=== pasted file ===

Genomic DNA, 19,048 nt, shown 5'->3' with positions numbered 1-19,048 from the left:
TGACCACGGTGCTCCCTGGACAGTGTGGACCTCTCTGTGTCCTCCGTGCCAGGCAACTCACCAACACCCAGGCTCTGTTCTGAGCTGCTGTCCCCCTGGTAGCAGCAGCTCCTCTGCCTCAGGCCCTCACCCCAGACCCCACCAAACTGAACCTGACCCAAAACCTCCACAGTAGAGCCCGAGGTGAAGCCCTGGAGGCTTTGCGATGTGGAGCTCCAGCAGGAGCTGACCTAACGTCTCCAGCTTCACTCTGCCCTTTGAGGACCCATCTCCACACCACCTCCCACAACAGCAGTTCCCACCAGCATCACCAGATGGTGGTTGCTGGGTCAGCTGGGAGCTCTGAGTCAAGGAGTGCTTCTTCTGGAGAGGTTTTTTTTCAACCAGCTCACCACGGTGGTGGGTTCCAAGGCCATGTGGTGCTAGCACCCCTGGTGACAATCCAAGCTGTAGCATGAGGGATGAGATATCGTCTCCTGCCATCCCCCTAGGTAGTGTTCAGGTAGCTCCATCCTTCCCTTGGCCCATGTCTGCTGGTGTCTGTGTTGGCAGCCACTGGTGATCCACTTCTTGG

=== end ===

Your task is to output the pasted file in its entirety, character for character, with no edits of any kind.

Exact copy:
Genomic DNA, 19,048 nt, shown 5'->3' with positions numbered 1-19,048 from the left:
TGACCACGGTGCTCCCTGGACAGTGTGGACCTCTCTGTGTCCTCCGTGCCAGGCAACTCACCAACACCCAGGCTCTGTTCTGAGCTGCTGTCCCCCTGGTAGCAGCAGCTCCTCTGCCTCAGGCCCTCACCCCAGACCCCACCAAACTGAACCTGACCCAAAACCTCCACAGTAGAGCCCGAGGTGAAGCCCTGGAGGCTTTGCGATGTGGAGCTCCAGCAGGAGCTGACCTAACGTCTCCAGCTTCACTCTGCCCTTTGAGGACCCATCTCCACACCACCTCCCACAACAGCAGTTCCCACCAGCATCACCAGATGGTGGTTGCTGGGTCAGCTGGGAGCTCTGAGTCAAGGAGTGCTTCTTCTGGAGAGGTTTTTTTTCAACCAGCTCACCACGGTGGTGGGTTCCAAGGCCATGTGGTGCTAGCACCCCTGGTGACAATCCAAGCTGTAGCATGAGGGATGAGATATCGTCTCCTGCCATCCCCCTAGGTAGTGTTCAGGTAGCTCCATCCTTCCCTTGGCCCATGTCTGCTGGTGTCTGTGTTGGCAGCCACTGGTGATCCACTTCTTGG